Sunday, September 25, 2011

Basil Harvest

We harvested our basil today, made a bunch of pesto. Post about pesto making coming soon.

Monday, August 23, 2010

Sausage post on it's way...

As you can see, I've begun my adventures in homemade sausage. After a few botched attempts I broke down and purchased Charcuterie: The Craft of Salting, Smoking, and Curing by Michael Ruhlman. I enjoyed one of his other books (The Soul of a Chef: The Journey Toward Perfection) and I'd heard good things about this one. Needless to say, it's been fantastic so far. I'll have a full update soon.

Friday, August 13, 2010

Headed to Michigan to learn to fly fish

We're off to Michigan this weekend to go camping and take some fly fishing lessons. Unfortunately that means no home cooked food adventures. Hopefully we'll have an opportunity to cook fresh caught trout over an open fire!

I'll have an update either sunday night or monday. Enjoy the weekend!

Thursday, August 12, 2010

Drinking on an Airplane

Great article in Esquire about drinks on a plane. I agree with most of it.

via the german

Adventures in Cheese Making - Ricotta

I recently undertook what I thought was going to be one of the greatest culinary adventures of my life: Making Cheese.

As it turns out, it would have been quite an adventure if we hadn't decided to make the easiest cheese possible, ricotta. Here is the ingredient list:

1 Gallon of Whole Milk
1 Quart of Buttermilk

Mix well and heat slowly (to avoid scorching) to approximately 175 degrees. I used a digital thermometer. You'll notice as it gets close to this temperature the curds start separating from the whey. That honestly was the most exciting part. Remove from heat and let sit for ~5 mins. Separate the curds from the whey using a big slotted spoon (with small holes) into a colander lined with cheese cloth. Once you've got as many of the curds out as you can, let it drain for 10 mins. You can tie up the cheese cloth into a little bundle now, but be careful not to squeeze too much or your cheese will dry out, and trust me, you want it as smooth and creamy as you can get it. Let it drain for about 45 minutes hanging in the little bundle.

Congratulations, you have just made cheese! Kind of. As far as I can tell, real cheese makers don't consider this making cheese. But, impressive none the less. One thing to note; this produces a painfully small amount of ricotta, so be prepared.

I'm working on another post about how I used the ricotta, along with another culinary first for me (sausage), to make the most amazing lasagna ever.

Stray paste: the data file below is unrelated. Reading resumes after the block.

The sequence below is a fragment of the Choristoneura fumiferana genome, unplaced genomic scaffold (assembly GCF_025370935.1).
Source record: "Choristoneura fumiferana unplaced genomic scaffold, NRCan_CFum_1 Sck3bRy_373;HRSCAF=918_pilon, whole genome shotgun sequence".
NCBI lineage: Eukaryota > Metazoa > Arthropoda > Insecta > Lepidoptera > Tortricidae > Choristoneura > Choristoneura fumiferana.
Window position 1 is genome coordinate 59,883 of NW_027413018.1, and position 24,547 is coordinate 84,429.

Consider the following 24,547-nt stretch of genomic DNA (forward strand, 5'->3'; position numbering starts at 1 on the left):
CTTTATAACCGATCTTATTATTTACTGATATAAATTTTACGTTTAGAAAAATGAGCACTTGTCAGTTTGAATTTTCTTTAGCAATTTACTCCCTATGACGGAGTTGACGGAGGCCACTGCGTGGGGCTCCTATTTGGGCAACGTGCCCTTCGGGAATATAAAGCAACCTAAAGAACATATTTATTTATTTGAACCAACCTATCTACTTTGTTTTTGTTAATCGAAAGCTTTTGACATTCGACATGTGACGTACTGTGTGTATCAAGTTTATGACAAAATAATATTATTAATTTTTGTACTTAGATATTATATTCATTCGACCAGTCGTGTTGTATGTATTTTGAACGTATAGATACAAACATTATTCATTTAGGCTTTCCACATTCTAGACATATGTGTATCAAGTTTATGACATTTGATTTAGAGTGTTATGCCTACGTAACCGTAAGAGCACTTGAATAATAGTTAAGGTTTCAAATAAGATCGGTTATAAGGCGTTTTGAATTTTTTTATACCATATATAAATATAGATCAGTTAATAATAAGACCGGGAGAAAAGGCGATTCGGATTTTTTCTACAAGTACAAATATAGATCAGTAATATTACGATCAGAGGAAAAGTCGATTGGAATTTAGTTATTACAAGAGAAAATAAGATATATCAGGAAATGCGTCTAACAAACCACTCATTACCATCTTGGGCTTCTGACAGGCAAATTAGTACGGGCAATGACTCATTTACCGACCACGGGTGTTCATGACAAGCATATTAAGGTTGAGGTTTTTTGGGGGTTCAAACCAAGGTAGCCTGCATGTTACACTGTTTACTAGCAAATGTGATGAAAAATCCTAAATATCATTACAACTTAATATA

Wednesday, August 11, 2010

New Review on - Twisted Spoke

Pasta Fagioli and cooking dried cannelloni beans

A while back I decided that I wanted to make some sort of kale and white bean soup. I'm not sure what exactly prompted the desire, as it's 85 and humid here in Chicago, but I had the urge none the less. Being overly ambitious, I bought what must have been 4 lbs of dried cannelloni beans.

Back in my more pauperly days I had quite a bit of experience with cooking black beans for bean and rice burritos so I was confident in the procedure for dried beans. I put the beans in a pot with cold water to soak over night and within an hour they had doubled in size. I went to bed with the fear that I'd wake up with beans all over the floor and counter. Fortunately, the pot was able to contain them, but just barely. The following evening I was confronted with the task of cooking 7 liters of beans.

After some quick research on the internet, I decided that baking would yield the best results (as well as be an homage to my New England roots). When I bought the beans I amazingly had the foresight to pick up some smoked ham hocks to throw in with them. I roughly chopped some onion and peeled a few cloves of garlic. After a quick saute to soften them up a bit I tossed them in with the beans and pork along with some bay leaves and fresh cracked pepper. I had read somewhere that salt can mess with the consistency of the beans, so I left that out. Into the oven at 350 degrees for what must have been 3 hours and voila! I now had 2 gallons of perfectly cooked cannelloni beans.

The kale by this time was well past it's prime, so into the worm-farm it went (more on that later). What to do with the beans now? I had recently watched an episode of Masterchef where a contestant had been berated by Gordon Ramsey for making pasta fagioli with canned beans. Given that I had more home cooked beans than I could ever find a use for, it seemed like a perfect solution.

I like to use a number of different sources for reference when cooking a new dish to get a sense of the classic method of preparation and then take my favorite elements and make it my own. This dish definitely followed that course. I sauteed garlic, celery and a seeded red jalapeno in some olive oil. A couple of tablespoons of tomato paste (I prefer to buy it in the tube specifically for purposes like this) add a depth of flavor and help thicken the sauce. I follow Lidia's advice and saute the paste in olive oil whenever I add it to anything to cut the sharp flavor. I then added a can of diced tomatoes and seasoned with salt and pepper and waited for it to come together.

While I was making the sauce, I heated up a pot of water and cooked some campanelle, as I thought that they would be a good size pasta to go with the beans. By the way, I'm completely a convert to only using Barilla pasta, I never have any problems with it sticking and like the commercials say, it's always al dente. While the pasta was finishing, I added the beans to the sauce to warm them up.

I finished the dish with some chopped oregano, thyme and basil from our herb garden and topped with some freshly grated romano cheese. It turned out great, the beans were cooked well and the sauce had a nice subtle heat from the chili. The only down side is that I ate too much.

Any suggestions on how to make it better?